Monday, February 28, 2011

Rebecca Burgess Makes Me Happy - Clothes that Heal

Yesterday I joined mystic Rebecca Burgess and herbalist Cheryl Fromholzer as they pioneered the emerging yet ancient field (love that!) of medicinal dyes for our clothes in a local workshop. entitled "Healing Clothes: Making Dyes & Natural Medicine." Ancient because it's been done for 2500+ years, mostly documented in the Ayurvedic tradition. Modern because it's low carbon footprint, super-eco and, well, sexy. Above is a dress by a New York designer named a.d.o. clothing that Rebecca introduced me to - herb-dyed in indigo, organic loveliness. As used in the dress above, we worked with indigo, madder root, turmeric, nettle, rosemary and fennel.

I noted during the workshop that nearly all the medicinal properties of the dyes we discussed included lymphatic cleansers. Hello? Doesn't that make sense in some higher order system that what we wear against our skin would also work on the system immediately beneath our skin, namely the lymph that scours our cells, seeking the bad guys, turning them out, sending all the fluid love back to the heart? We all need a rigorous lymphatic system, as that keeps us taut and pert (we, the women of 40+, particularly need this).

Why does working and learning from Rebecca make me so happy? I have a few ideas: perhaps it's her charisma and buoyant energy. Always good to surround oneself with people like this. Perhaps it's her naturally-dyed clothes offering: a gorgeous alternative to the conventional, toxic clothing world. Or her way of educating us to lessen our carbon footprint in a way that feels accessible and less sanctimonious than, say, riding a bike to work (how do I do that with 2 kids to drive to school 5 and 10 miles away?).

Rebecca lives a radical concept: wear clothing from within 150 miles for one year. She is a mystic from another world, as many of you know from my previous posts. We've hosted her here in Oakland a few times previously. Check out her Fibershed Project right here. Oh, and what could be better than her explaining it herself....

Gathering Thyme is a gorgeous space in San Anselmo. Cheryl is a co-founder and opened her beautiful space last October. We sat in a circle, talking about the medicinal properties of the luscious colors we were to use that day in our dye baths, including....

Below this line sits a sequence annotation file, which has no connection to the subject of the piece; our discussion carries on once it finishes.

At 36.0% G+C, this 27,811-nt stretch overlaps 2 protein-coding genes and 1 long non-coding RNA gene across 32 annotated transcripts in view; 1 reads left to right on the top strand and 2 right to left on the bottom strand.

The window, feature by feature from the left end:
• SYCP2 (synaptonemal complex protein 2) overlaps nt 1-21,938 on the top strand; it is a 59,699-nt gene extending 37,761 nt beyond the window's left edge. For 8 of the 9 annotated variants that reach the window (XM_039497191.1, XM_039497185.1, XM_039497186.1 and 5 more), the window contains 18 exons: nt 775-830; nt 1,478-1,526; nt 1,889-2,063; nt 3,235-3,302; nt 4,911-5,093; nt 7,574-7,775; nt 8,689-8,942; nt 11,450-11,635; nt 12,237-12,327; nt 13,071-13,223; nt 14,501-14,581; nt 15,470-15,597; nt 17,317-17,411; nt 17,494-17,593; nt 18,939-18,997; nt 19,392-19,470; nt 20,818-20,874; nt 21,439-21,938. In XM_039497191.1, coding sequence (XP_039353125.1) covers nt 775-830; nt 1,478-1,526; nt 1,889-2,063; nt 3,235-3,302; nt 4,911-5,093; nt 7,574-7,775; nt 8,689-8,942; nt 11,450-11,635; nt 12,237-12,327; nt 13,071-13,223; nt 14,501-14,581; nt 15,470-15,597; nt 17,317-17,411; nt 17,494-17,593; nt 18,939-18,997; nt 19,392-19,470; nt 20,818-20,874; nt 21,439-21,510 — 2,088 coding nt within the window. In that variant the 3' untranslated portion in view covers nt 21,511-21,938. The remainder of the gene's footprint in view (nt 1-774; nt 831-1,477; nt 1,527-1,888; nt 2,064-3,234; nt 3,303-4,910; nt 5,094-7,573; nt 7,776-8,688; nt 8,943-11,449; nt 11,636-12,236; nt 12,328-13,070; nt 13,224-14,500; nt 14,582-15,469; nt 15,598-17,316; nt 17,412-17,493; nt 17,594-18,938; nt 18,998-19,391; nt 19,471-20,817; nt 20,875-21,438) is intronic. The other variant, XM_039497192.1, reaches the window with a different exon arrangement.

• Turmeric - our most potent anti-inflammatory. Rebecca chatted about the ancient Ayurvedic tradition of wearing robes dyed in turmeric for skin disorders or for obstinate bladder infections, and sleeping on turmeric sheets. Sounds far better to me than sleeping on flame retardants. Cheryl taught us about how it protects the liver as well. Take as a capsule, sprinkle turmeric powder on your food or sleep on turmeric-infused sheets. Rebecca talked about drinking turmeric drinks while traveling in Bali.

  • Next came Madder Root.  Just damn pretty, let alone powerful at dissolving kidney stones and getting rid of parasites.

  • Indigo was the third feature.  In Ayurveda, indigo was used to help people become more conscious, to treat a condition called "moha," or unconsciousness. In other words, indigo opens the upper chakras and opens your reality.  Also used for preventing malaria or any mosquito-borne disease - folks would wear silk dyed in indigo.
Rebecca turned me onto a local designer, Ocelot, who offered this yummy combo of madder root and indigo. Looks like a painting to me.

Charlotte, who assisted Rebecca, made a lovely prayer flag out of the dyes we used today. Each swatch below is a different natural fiber such as silk, hemp/cotton, raw silk. I'll end with that.


india flint said...

it seems to me that if you [or Rebecca] were going to be true to the 150 mile limit, then using imported dyes, especially ones like tumeric that are intended for use in food in small quantities [rather than the quantities required to make up a dyepot] would be out of the question.

while i can't limit my 'clothing radius' unless i rework stuff from the thrift store or wear clothes made from the wool of my own sheep [a bit tricky because the DO have a prickle factor and i'm overly sensitive] - as far as dyeing goes i'm a firm believer in bio-regional windfall dyes.

this means using stuff that grows where i happen to be working, either in the form of windfalls or as harvested weeds [that means weeds that are not native to the area and are proclaimed by authorities as plants needing removal due to their ecological impact]

i think it's important to check the background of imported dyestuffs - for example logwood [source of beautiful purples] requires the cutting down of an entire tree, as the colour comes from the heartwood.

this comment, by the way, is not intended to be critical of you or Rebecca, just trying to be helpful. [and adding this footnote in case my contribution seems a tad abrupt]

best wishes

Samantha Backer said...

My small Oregon clothing company, Tinctoria, makes timeless, comfortable designs for women. Our line is organic and dyed with natural plant dyes. Check us out at

Dr. Sara Gottfried, MD said...

Thanks for your comment, India. The purpose of the workshop I featured was to cover medicinal dyes, not bioregional dyes. Apologies if I wasn't clear about that. We all love your work with windfall dyes. Appreciate your thoughts and participation. Sara

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I'm an organic gynecologist, yoga teacher + writer. I earn a living partnering with women to get them vital and self-realized again. We're born that way, but often fall off the path. Let's take your lousy mood and fatigue, and transform it into something sacred and useful.